James Evans’ biomorphic objects are composed of a collision of qualities, ones not usually encountered within a single form.
Constructed from both ceramic and metallic materials, the fired clay is encased within a smooth crust of gleaming gold, tarnished copper and rusting iron. The works are ambiguously organic and inorganic, seemingly soft but also hard, a curious amalgamation of human flesh, geological specimen and myriad other natural and man-made qualities. When asked about his formal references he points to the modelled drapes of a porcelain figurine and a weathered object found washed up on the beach. He also speaks of a long-standing fascination with the marble curls of the coat of the Newfoundland dog carved by Matthew Cotes Wyatt in the work Bashaw; The Faithful Friend of Man … (1834) – to be seen in the collections of the V&A.
However, it is more pertinent to consider Evans sculpture in existential terms. Each work has a sensuous beauty that is almost immediately undercut by its awkward and faintly humorous posture. From alternative viewpoints a form may appear to be perfectly poised, or about to collapse, pitch and roll. But ultimately his curious artefacts are honourable survivors, the noble relics of exceptionally eventful lives.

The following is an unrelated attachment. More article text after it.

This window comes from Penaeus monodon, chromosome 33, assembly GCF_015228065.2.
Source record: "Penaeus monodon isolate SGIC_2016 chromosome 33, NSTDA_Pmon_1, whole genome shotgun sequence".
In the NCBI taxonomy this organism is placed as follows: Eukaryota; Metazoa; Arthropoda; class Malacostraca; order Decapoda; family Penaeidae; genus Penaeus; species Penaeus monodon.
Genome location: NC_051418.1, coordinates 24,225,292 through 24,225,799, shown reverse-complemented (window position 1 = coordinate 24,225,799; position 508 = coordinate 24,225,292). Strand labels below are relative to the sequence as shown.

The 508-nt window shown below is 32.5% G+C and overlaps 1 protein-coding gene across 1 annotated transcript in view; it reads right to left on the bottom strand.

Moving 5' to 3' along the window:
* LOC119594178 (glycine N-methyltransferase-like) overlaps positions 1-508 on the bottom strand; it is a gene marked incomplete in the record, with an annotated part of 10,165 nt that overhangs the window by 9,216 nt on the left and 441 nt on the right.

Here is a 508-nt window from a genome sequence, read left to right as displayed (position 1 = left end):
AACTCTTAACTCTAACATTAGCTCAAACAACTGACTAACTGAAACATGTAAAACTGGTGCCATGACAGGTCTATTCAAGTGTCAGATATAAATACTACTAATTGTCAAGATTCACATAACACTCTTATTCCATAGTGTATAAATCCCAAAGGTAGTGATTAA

|Duration||03 May 2012 - 16 June 2012|
|Times||Tuesday to Friday 11.00 - 18.00 saturday 11.00 - 16.00 or by appointment.|
|Venue||Marsden Woo Gallery|
|Address||17 - 18 great sutton street London EC1V 0DN, ,|
|Contact||020 7336 6396 / firstname.lastname@example.org / www.marsdenwoo.com/|